In the seventeenth century, Amsterdam and London developed distinctive innovations in finance through both banks and markets that facilitated the growth of trade in each city. In the eighteenth century, a symbiotic relation developed that led to bank-oriented finance in Amsterdam cooperating with market-oriented finance in London. The relationship that emerged allowed each to rise to unprecedented dominance in Europe, while the respective financial innovations in each city provided the means for the continued expansion of European trade, both within Europe and with the rest of the world. The increasing strains of war finance for the competing European powers over the course of the eighteenth century stimulated fresh financial innovations in each city that initially reinforced the symbiosis of the two centers. The external shocks arising from revolutionary movements in America and France, however, interrupted the relationship long enough to leave London as the supreme financial center.
For more than a hundred years from the middle of the nineteenth century, merchant banking families constituted one of the wealthiest and most powerful groups within the English bourgeoisie. Their authority over the social organization and normative order of the City of London was profound and pervasive. At the same time, individually and collectively they acquired status honour dispensed through the institutions of the landed class, and together with other capitalist groups, joined the landed class in the cultural uniformity of an exclusive upper stratum. This article examines the interests, forms of association and processes of cultural assimilation on which the merchant bankers' status claims and solidarity were founded. It questions the common wisdom that a tradition of intermarriage created a banking community, while confirming the existence of a densely bonded, intermarried network of families and interests around the extensive Baring clan.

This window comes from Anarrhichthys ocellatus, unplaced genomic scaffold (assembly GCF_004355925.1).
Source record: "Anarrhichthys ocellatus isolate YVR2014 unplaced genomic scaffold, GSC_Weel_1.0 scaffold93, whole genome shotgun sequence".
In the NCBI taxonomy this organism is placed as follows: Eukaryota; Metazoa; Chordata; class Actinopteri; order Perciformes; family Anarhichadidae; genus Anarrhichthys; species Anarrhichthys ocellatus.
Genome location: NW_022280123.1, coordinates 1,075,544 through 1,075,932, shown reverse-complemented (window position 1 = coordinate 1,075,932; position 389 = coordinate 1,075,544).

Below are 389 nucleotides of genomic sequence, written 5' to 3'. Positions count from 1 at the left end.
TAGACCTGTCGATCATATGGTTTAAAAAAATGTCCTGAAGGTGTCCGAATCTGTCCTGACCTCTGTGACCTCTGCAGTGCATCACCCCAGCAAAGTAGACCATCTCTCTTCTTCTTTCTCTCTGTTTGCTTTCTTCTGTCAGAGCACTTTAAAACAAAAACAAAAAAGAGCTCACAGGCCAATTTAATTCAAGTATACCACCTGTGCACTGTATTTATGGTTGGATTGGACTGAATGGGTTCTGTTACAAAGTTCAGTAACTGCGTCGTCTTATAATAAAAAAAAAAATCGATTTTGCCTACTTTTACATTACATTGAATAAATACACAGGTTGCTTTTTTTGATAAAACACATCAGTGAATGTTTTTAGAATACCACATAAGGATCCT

Bankers and financiers have rarely been included in the discussions on entrepreneurs, or on the relationship between banking and economic development. This article compares London, Paris and Berlin as financial centres between the 1880s and the 1930s. It then considers the socio-professional position of bankers and financiers in these three centres, and shows that London offered greater opportunities than Berlin for the operations of individual financiers, as well as for the survival of a banking aristocracy, Paris being somewhat in between. On the other hand, German professional bankers were integrated earlier into the financial elite than their English and French counterparts. However, these differences appear to have had a limited impact on the shaping of the banking systems of the three countries.
This paper stresses the severity of the impact of the monetary crisis of 1878 on the British banking sector as a whole. It is shown that the widely accepted liquidity pressures experienced by Scottish banks also hit the banks of England and Wales-as late as the 1870s banks in general were still vulnerable to liquidity 'runs'. The crisis provoked a very sharp contraction of notes and deposits and obliged the banks to build up cash reserves. Indeed, it is argued that the liquidity pressure of 1878 was among the worst of the nineteenth century. Even so, in the event the banking system as a whole was able to satisfy its liquidity requirements by drawing on the Bank of England as a lender of last resort which, in turn, managed to attract sufficient reserves from overseas.